Hospital Course 31

What Is the Rationale for Sodium Bicarbonate Therapy?

Acetylsalicylic acid is a weak acid with pKa = 3.5 at 25 °C (77 °F). Under alkaline conditions, the deprotonated, or ionized, form increases. This charged form crosses cell membranes less ef ciently and thus can accumulate in an alkaline environment. By alkalinizing serum, diffusion of acetylsalicylic acid out of blood can be decreased which in turn protects the brain. Alkalinization of urine attempts to trap ionized salicylate and enhance elimination. Typical goals for alkaline therapy are a serum pH between 7.5–7.55 and urine pH of 8. Aggressive ongoing replacement of potas- sium is critical to achieve urinary alkalinization, as renal acidi cation of urine will occur in a potassium-avid state.

Is It Safe to Intubate Patients with Salicylate Toxicity?

Anecdote and case reports have promulgated the idea that endotracheal intubation is, by nature, deleterious in patients with salicylate poisoning. Some authors have gone so far as to suggest that intubation be withheld until cardiopulmonary arrest has occurred (Greenberg et al. 2003). It is true that intubation is a potentially dan- gerous event in a salicylate-poisoned patient because decreasing pH increases the effective volume of distribution of salicylate and allows un-ionized salicylate into the central nervous system where lethal toxicity may occur. However, there is no evidence in the literature that intubation causes intrinsic harm, nor that it should be withheld in a patient who requires intubation based on accepted indications such as failure to oxygenate, failure to ventilate, or loss of airway protective re exes. Attention must be paid to accomplishing intubation as rapidly as possible, with the minimum reduction in minute ventilation and the shortest possible apnea time. Initial ventilator settings should attempt to match or exceed the patient’s minute ventilation at the time of induction and arterial blood gases rapidly obtained there- after so that ventilator settings and treatment can be appropriately titrated and aci- dosis prevented (Bora and Aaron 2010).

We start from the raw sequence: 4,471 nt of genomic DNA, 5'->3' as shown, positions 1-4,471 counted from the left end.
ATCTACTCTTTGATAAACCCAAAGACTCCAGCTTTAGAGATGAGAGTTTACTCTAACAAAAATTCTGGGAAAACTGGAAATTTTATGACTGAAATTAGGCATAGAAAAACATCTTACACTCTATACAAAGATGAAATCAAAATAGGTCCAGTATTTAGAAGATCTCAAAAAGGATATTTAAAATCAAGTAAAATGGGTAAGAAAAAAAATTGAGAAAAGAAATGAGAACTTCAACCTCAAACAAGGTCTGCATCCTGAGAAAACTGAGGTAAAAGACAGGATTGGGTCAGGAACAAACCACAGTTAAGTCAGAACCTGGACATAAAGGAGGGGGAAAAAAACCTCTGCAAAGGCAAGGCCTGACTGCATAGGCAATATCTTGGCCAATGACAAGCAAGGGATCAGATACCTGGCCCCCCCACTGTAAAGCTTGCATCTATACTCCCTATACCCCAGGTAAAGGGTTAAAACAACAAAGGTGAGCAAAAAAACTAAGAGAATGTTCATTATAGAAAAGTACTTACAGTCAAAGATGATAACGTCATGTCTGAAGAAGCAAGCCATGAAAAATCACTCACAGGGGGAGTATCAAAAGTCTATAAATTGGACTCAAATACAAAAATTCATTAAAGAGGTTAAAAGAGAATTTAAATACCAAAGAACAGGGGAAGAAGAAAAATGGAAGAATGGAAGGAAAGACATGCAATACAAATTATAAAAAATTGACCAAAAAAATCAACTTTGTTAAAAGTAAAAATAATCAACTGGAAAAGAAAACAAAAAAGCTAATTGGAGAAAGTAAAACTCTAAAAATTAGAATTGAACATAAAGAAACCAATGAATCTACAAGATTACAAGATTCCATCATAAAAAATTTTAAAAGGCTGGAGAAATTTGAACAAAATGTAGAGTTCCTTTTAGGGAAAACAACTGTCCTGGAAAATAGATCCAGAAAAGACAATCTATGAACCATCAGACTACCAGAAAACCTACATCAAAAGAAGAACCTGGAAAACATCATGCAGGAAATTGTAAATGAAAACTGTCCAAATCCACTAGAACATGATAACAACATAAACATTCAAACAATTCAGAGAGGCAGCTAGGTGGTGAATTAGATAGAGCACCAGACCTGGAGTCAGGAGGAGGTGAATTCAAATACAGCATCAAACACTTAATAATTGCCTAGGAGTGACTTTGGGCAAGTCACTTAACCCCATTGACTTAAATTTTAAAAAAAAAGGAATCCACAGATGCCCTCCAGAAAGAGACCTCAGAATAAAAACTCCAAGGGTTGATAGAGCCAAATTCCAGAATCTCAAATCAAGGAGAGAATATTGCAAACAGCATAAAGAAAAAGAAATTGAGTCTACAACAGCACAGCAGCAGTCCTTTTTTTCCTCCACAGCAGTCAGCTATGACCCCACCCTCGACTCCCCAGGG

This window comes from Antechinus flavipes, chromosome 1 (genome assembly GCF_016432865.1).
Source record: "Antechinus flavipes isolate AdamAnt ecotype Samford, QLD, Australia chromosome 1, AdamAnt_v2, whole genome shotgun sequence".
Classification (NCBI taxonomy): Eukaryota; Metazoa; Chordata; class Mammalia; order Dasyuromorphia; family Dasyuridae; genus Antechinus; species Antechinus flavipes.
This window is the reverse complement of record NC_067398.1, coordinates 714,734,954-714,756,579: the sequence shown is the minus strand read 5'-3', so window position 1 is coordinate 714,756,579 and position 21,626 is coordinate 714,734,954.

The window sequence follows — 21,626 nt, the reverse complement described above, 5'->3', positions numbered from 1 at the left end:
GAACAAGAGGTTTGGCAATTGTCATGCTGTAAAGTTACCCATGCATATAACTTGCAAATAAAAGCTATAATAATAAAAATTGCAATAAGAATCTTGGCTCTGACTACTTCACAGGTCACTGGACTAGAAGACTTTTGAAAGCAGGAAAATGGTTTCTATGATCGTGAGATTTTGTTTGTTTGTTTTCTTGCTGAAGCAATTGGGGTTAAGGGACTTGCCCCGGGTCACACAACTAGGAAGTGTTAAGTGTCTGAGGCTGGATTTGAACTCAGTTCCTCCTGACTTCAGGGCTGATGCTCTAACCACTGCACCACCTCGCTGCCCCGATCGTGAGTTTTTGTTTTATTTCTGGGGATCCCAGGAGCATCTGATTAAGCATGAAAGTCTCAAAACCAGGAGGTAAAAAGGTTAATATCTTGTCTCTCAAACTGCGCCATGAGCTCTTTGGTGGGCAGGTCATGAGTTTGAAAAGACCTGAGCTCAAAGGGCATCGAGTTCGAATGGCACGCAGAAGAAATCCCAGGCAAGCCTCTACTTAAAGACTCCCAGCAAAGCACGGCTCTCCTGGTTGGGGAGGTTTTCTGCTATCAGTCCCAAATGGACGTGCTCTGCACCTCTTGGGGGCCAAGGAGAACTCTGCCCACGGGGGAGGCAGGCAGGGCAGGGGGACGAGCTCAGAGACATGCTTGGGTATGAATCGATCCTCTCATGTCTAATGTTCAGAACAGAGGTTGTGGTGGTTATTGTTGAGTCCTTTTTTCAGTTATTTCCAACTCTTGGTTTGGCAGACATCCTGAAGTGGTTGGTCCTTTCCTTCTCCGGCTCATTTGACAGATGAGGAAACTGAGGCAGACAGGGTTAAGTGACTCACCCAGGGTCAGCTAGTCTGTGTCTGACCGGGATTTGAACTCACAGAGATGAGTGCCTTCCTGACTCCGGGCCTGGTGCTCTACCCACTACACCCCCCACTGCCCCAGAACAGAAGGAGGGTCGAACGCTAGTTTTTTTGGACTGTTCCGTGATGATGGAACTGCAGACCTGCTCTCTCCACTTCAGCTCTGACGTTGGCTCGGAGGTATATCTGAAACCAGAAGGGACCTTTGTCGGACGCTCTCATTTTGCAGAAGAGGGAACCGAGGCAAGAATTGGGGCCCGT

Hospital Course

The patient was admitted to the ICU by the inpatient toxicology service. His sodium bicarbonate drip was continued. A blood gas and urine pH were repeated to con rm appropriate alkalinization; serial BMP and salicylate levels were obtained to guide con- tinued therapy. Once the salicylate level decreased to less than 25 mg/dL, the bicarbon- ate drip was stopped, and the salicylate level rechecked 4 h later to verify continued decline. All of his symptoms resolved and he was discharged to behavioral health.